wind instrument

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wind instrument, in music, any instrument whose tone is produced by a vibrating column of air. In the pipe organ the column of air is set into vibration by mechanical means. Other wind instruments are blown by the player and are divided into two groups, the woodwinds and the brass winds, or brasses. The woodwinds include the flute family, played without a reed, the clarinet family, having single-reed mouthpieces, and the oboe family, having double-reed mouthpieces (see reed instrument). The brass winds include the bugle, cornet, ophicleide, trombone, trumpet, and tuba, all having cup-shaped mouthpieces, and the French horn, having a funnel-shaped mouthpiece. In the brasses the lips of the player perform the function of reeds. The wind passage of a wind instrument is called the bore and may be conical or cylindrical; its flared edge is called the bell. Woodwind and brass instruments are now best distinguished according to their mouthpieces, since metal flutes and saxophones remain woodwinds regardless of the material used to make them.

See A. Baines, Woodwind Instruments and Their History (rev. ed. 1963); A. Carse, Musical Wind Instruments (2d ed. 1965); R. Donington, Instruments of Music (3d ed. 1970).

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wind in·stru·ment / wind/ • n. a musical instrument in which sound is produced by the vibration of air, typically by the player blowing into the instrument. ∎  a woodwind instrument as distinct from a brass instrument.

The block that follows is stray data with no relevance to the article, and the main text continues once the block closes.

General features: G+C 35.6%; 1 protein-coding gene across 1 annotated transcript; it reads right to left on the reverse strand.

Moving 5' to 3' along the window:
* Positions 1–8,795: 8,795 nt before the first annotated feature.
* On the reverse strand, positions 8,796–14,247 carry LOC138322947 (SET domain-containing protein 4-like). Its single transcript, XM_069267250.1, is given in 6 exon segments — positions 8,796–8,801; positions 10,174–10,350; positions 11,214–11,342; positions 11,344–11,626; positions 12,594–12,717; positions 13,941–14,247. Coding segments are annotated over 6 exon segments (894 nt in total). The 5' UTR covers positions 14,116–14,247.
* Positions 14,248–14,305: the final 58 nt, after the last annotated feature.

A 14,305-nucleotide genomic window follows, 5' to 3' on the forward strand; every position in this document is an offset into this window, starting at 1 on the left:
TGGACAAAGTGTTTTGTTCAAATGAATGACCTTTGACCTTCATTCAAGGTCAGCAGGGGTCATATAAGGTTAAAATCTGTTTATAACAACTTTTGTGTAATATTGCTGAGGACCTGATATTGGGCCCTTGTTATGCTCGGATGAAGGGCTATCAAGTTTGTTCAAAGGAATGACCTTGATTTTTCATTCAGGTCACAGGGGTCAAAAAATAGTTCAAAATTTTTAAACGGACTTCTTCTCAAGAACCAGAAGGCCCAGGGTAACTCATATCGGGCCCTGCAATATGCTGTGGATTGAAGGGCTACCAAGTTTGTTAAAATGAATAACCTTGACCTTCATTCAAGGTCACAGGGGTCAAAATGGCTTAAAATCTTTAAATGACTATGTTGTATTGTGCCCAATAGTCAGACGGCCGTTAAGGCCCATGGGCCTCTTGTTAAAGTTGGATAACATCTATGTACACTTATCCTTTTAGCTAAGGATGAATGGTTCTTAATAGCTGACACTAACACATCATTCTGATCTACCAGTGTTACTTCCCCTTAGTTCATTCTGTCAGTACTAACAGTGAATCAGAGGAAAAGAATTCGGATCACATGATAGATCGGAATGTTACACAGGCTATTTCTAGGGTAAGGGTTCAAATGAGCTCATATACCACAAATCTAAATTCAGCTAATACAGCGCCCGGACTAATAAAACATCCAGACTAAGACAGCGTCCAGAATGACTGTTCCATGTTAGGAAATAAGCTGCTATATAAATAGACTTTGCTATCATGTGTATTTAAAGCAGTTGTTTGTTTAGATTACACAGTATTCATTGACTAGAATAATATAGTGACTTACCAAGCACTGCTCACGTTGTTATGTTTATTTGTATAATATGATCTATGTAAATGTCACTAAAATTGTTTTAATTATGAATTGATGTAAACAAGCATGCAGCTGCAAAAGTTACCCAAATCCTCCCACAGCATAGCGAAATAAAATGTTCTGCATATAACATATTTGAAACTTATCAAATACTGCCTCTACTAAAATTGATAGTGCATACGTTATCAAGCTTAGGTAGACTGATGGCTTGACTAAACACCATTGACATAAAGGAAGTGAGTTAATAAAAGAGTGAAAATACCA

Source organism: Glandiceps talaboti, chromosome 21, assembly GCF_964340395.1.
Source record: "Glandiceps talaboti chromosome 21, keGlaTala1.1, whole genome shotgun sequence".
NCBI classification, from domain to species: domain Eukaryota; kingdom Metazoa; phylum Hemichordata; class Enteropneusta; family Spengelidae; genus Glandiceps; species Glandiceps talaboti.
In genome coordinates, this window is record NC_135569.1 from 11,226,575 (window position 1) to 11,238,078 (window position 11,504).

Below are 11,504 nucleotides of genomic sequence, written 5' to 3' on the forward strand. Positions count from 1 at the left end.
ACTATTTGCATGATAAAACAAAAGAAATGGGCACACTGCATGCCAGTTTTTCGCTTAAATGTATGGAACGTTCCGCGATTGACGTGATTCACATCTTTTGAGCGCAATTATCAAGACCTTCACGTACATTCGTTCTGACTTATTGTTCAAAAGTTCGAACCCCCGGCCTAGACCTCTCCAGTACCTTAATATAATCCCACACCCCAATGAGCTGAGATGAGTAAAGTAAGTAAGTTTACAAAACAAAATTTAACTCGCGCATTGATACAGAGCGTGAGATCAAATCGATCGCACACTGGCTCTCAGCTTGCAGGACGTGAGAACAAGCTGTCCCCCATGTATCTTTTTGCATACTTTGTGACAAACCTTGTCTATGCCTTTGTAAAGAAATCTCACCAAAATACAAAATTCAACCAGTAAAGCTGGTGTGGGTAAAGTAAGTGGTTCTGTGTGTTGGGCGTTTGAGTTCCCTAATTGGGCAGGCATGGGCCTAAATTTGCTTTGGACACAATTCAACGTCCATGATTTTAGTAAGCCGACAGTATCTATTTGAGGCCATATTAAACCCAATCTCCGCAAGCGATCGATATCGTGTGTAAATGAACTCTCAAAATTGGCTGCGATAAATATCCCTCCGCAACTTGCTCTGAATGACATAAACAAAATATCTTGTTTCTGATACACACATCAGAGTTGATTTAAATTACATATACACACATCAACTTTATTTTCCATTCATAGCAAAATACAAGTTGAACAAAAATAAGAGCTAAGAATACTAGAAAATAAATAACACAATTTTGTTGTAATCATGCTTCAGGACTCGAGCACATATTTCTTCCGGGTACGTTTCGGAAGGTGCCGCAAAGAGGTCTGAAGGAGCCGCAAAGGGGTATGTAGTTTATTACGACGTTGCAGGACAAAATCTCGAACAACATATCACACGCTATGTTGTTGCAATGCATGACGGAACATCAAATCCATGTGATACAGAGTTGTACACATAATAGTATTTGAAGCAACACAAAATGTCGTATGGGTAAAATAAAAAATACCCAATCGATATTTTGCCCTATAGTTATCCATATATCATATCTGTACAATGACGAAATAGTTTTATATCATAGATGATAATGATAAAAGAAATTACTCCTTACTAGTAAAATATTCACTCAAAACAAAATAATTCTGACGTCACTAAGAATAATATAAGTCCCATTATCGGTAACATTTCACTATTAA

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wind instrument Musical instrument that is sounded by blowing, which sets the air inside it vibrating. Wind instruments may be classified into two types: woodwind and brass.

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wind instruments. Those mus. instrs. in which sound is produced by vibrations of a column of air set in motion by the perf.'s blowing. Two main categories are woodwind (not all made of wood) and brass (not all made of brass), e.g. fl., picc., ob., cl., bn., among former; hn., tpt., tb., tuba, among latter. An org. is not a wind instr. in the sense defined here, since the air is mechanically impelled.